Apr 17, 2021 I Jocelyne LeBlanc

How Pterosaurs Could Fly With Giraffe-Like Necks Has Finally Been Solved

The mystery of how pterosaurs were able to fly through the air with their long giraffe-like necks has finally been solved. Scientists have long wondered how their necks didn’t snap while carrying the weight of their incredibly large heads and the answer was in their oddly composed vertebrae.

Pterosaurs showed up around 215 million years ago during the Triassic Period and survived for approximately 150 million years before going extinct around the end of the Cretaceous Period. Since they had a wingspan that could reach 12 meters (39 feet) and their necks were about 2.5 meters in length (8.2 feet) with a head that measured about 1.5 meters (4.9 feet), it’s astonishing to think they could fly.

It was previously thought that they had tube-within-tube features in their neck, but new CT scans have revealed that their vertebrae resembled the spokes of a bicycle wheel. The bones had several skinny rod-like tissues called trabeculae that were in a corkscrew-like shape that crossed over each other. (A picture of the scanned bone can be seen here.)

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The skeleton of a type of pterosaur called Dimorphodon.

That bone structure was how they could fly and move their heads without their necks snapping. Furthermore, their spoke-like trabeculae allowed their necks to carry the extra weight by about 90%. To explain this further, with just 50 struts, they could have carried as much as 24 extra pounds without their necks buckling. “They were using less energy to optimize their strength in their neck to be able to lift the prey,” noted Cariad Williams, who is a Ph.D. student at the University of Illinois at Urbana-Champaign and an author of the study.

The specimen they studied was an Alanqa from the azhdarchid pterosaur family that was unearthed at the Kem Kem fossil beds in Morocco. The researchers estimated that this specific specimen may have had a wingspan of between 20 and 26 feet (6 to 8 meters) as well as a five-foot-long neck.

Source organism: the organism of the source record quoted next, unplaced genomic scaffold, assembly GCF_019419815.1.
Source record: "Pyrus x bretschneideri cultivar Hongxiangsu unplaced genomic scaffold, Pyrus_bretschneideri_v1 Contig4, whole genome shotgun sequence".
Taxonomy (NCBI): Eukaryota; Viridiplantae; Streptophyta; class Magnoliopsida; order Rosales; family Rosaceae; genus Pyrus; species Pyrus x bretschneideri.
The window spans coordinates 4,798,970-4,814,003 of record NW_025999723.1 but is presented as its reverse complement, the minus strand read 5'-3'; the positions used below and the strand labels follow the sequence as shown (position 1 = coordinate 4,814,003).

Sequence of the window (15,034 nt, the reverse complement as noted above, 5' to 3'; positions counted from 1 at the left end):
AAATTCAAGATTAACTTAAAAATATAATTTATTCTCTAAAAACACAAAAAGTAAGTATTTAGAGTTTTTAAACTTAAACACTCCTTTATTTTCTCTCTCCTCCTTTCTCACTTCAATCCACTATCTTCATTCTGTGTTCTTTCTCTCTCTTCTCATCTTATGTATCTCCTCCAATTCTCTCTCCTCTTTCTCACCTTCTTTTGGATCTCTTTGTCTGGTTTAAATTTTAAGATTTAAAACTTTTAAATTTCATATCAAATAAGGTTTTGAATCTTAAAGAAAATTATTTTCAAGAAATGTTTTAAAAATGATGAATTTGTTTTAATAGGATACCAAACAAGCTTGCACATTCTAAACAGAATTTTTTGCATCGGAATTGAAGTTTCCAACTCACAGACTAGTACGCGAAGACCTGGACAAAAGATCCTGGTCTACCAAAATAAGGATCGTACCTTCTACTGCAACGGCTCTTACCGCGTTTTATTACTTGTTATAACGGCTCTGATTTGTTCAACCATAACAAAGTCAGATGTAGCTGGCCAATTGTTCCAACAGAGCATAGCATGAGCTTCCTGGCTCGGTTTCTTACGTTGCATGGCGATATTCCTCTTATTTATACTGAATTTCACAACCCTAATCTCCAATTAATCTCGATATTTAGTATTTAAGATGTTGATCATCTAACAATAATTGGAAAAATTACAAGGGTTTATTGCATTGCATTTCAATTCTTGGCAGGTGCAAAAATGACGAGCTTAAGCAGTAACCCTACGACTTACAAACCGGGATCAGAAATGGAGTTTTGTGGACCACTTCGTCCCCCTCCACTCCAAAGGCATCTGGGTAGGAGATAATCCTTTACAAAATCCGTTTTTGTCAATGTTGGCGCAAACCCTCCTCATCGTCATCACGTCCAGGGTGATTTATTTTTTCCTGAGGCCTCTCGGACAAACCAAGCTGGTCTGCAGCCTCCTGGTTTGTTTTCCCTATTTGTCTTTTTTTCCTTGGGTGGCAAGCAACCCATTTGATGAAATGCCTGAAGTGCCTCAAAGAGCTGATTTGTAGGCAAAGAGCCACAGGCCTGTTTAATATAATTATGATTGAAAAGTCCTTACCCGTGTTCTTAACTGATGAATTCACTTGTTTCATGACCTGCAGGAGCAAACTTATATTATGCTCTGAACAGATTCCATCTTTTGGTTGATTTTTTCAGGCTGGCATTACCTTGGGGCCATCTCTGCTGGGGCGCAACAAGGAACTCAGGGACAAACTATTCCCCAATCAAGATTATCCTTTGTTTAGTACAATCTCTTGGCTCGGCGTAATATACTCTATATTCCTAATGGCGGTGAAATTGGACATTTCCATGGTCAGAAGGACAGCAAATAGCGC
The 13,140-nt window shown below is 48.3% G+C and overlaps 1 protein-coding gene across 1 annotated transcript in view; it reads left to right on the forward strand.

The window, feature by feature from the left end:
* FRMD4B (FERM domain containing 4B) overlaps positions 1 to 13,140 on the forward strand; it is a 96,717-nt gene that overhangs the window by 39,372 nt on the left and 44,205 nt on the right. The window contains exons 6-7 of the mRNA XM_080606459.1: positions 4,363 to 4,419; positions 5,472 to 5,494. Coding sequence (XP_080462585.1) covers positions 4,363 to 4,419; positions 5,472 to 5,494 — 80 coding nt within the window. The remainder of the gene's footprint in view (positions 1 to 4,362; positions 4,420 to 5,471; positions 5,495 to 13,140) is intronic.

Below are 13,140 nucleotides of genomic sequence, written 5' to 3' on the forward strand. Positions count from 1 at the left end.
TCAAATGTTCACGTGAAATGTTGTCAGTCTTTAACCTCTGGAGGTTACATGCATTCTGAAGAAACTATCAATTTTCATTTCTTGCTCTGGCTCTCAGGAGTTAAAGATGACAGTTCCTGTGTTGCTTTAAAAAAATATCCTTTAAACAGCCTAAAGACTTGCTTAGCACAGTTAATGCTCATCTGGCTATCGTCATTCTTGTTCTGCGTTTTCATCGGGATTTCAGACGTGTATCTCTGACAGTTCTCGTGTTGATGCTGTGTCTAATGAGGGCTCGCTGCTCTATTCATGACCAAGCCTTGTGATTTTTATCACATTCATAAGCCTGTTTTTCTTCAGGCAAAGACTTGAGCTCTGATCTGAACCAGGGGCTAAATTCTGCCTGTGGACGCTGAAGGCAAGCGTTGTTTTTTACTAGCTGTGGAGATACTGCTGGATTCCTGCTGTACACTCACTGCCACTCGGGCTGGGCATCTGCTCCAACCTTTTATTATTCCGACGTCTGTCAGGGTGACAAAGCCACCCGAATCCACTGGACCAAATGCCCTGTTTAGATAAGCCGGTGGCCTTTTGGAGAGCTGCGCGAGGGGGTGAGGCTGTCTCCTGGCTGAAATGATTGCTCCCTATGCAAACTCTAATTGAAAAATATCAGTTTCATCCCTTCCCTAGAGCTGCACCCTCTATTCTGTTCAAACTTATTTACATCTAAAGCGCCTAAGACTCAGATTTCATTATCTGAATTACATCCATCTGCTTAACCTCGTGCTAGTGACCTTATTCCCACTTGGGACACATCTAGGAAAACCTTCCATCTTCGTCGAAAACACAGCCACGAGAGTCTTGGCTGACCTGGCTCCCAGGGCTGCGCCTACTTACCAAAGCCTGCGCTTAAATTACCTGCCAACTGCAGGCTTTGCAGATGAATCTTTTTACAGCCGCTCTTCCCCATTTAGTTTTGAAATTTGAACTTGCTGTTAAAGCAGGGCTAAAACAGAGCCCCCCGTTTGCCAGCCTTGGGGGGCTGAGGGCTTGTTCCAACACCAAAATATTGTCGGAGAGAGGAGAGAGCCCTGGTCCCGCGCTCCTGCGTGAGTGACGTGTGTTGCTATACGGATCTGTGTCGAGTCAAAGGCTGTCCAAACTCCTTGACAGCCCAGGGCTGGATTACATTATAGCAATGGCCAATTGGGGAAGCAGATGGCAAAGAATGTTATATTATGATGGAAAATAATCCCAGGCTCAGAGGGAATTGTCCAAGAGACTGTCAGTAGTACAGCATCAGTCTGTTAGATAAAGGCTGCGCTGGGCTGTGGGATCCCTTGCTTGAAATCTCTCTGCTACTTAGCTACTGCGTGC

Professor David Martill, who is another author of the study, explained how the preserved remains allowed them to come to this conclusion, “What was utterly remarkable was that the internal structure was perfectly preserved,” adding, “As soon as we saw the intricate pattern of radial trabeculae, we realized there was something special going on. As we looked closer, we could see that they were arranged in a helix travelling up and down the vertebral tube and crossing each other.”

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A type of pterosaur called Quetzalcoatlus.

The researchers’ next step is to analyze additional azhdarchid vertebrae in order to know for sure whether the spoke-like structure were present in other pterosaurs.

The study was published in iScience where it can be read in full.

Jocelyne LeBlanc

Jocelyne LeBlanc works full time as a writer and is also an author with two books currently published. She has written articles for several online websites, and had an article published in a Canadian magazine on the most haunted locations in Atlantic Canada. She has a fascination with the paranormal and ghost stories, especially those that included haunted houses. In her spare time, she loves reading, watching movies, making crafts, and watching hockey.

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